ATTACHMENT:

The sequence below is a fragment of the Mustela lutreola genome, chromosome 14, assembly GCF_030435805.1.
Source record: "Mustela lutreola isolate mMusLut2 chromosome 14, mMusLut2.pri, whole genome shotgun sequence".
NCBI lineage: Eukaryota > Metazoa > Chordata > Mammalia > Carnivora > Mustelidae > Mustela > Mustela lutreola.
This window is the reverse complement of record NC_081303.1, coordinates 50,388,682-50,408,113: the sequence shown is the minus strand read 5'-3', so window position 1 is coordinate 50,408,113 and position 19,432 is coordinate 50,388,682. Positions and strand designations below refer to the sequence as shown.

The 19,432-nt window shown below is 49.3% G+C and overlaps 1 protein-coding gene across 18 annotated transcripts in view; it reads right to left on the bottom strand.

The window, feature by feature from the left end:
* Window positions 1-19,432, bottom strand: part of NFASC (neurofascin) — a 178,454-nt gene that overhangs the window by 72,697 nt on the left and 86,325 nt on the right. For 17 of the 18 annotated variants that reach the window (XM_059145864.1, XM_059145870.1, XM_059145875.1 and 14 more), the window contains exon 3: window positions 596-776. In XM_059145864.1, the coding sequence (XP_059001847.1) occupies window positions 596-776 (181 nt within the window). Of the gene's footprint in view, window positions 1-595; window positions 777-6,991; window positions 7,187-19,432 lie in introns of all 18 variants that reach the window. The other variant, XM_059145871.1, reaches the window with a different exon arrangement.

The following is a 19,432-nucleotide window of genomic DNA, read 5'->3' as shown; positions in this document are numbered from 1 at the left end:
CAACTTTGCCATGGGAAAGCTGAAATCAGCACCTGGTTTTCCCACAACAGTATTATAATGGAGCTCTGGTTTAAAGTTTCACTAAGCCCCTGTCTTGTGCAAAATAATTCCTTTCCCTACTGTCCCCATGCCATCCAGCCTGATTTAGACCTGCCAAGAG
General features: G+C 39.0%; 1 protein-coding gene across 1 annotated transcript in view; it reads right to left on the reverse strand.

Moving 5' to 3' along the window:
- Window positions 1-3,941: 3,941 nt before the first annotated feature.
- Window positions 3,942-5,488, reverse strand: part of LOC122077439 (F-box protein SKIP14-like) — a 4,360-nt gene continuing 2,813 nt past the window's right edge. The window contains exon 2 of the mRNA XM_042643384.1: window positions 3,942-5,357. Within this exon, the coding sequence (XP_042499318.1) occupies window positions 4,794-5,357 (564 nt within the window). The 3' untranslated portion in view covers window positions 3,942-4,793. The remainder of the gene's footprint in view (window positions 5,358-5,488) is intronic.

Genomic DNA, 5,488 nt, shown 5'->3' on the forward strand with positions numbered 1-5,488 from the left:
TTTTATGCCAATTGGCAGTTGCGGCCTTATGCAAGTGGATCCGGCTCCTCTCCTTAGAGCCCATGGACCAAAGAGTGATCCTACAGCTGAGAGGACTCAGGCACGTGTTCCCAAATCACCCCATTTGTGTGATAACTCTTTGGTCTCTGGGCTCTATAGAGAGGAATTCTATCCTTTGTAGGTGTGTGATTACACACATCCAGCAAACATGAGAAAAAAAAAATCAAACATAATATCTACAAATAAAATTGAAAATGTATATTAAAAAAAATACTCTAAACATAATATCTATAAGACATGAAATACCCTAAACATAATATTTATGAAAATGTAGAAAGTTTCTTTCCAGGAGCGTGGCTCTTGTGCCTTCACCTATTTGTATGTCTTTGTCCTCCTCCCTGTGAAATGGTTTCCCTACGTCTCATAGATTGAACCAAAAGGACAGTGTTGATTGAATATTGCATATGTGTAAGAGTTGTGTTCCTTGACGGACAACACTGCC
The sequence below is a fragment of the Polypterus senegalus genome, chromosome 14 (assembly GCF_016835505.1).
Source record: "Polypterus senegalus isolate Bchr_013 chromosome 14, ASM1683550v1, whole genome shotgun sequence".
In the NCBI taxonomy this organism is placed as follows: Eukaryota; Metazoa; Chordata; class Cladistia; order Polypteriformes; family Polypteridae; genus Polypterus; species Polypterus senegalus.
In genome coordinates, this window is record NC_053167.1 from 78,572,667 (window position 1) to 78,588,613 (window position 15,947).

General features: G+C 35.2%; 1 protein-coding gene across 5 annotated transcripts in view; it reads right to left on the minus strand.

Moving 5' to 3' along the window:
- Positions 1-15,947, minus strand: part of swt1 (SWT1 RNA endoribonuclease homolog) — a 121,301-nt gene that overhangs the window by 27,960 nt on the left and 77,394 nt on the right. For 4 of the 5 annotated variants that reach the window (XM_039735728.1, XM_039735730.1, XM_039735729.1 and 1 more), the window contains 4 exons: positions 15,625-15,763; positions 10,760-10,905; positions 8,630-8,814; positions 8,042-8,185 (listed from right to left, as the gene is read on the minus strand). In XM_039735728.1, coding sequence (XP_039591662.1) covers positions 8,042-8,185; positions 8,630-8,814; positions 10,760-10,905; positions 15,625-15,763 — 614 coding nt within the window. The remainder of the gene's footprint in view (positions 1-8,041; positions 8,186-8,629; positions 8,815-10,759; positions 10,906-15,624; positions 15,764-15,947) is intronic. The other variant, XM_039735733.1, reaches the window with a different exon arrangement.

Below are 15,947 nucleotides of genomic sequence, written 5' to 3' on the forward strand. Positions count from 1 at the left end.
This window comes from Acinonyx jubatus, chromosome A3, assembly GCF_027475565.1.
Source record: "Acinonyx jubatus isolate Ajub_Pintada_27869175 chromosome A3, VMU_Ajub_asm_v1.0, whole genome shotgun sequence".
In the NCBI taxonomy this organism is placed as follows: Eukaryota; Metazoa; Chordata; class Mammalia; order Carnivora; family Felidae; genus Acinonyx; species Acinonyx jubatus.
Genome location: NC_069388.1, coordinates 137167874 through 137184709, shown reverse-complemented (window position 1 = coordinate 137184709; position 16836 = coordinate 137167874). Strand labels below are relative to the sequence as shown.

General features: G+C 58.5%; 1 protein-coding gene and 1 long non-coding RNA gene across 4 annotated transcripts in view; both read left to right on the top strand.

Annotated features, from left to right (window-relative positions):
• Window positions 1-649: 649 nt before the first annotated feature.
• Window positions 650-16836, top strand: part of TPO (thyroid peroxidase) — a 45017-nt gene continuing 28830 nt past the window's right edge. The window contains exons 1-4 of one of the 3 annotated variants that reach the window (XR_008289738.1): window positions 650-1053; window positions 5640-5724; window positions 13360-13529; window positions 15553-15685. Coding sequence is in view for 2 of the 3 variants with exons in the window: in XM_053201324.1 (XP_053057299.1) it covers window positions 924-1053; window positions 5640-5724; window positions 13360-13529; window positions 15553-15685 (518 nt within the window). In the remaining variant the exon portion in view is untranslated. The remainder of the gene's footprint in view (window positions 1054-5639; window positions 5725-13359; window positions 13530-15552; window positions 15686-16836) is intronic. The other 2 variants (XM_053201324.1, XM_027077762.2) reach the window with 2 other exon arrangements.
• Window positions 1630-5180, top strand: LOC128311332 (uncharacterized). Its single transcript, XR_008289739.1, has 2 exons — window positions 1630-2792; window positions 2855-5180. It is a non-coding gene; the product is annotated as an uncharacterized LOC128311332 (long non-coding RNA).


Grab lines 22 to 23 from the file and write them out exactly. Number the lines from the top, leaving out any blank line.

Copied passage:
- Positions 1-15,947, minus strand: part of swt1 (SWT1 RNA endoribonuclease homolog) — a 121,301-nt gene that overhangs the window by 27,960 nt on the left and 77,394 nt on the right. For 4 of the 5 annotated variants that reach the window (XM_039735728.1, XM_039735730.1, XM_039735729.1 and 1 more), the window contains 4 exons: positions 15,625-15,763; positions 10,760-10,905; positions 8,630-8,814; positions 8,042-8,185 (listed from right to left, as the gene is read on the minus strand). In XM_039735728.1, coding sequence (XP_039591662.1) covers positions 8,042-8,185; positions 8,630-8,814; positions 10,760-10,905; positions 15,625-15,763 — 614 coding nt within the window. The remainder of the gene's footprint in view (positions 1-8,041; positions 8,186-8,629; positions 8,815-10,759; positions 10,906-15,624; positions 15,764-15,947) is intronic. The other variant, XM_039735733.1, reaches the window with a different exon arrangement.

Below are 15,947 nucleotides of genomic sequence, written 5' to 3' on the forward strand. Positions count from 1 at the left end.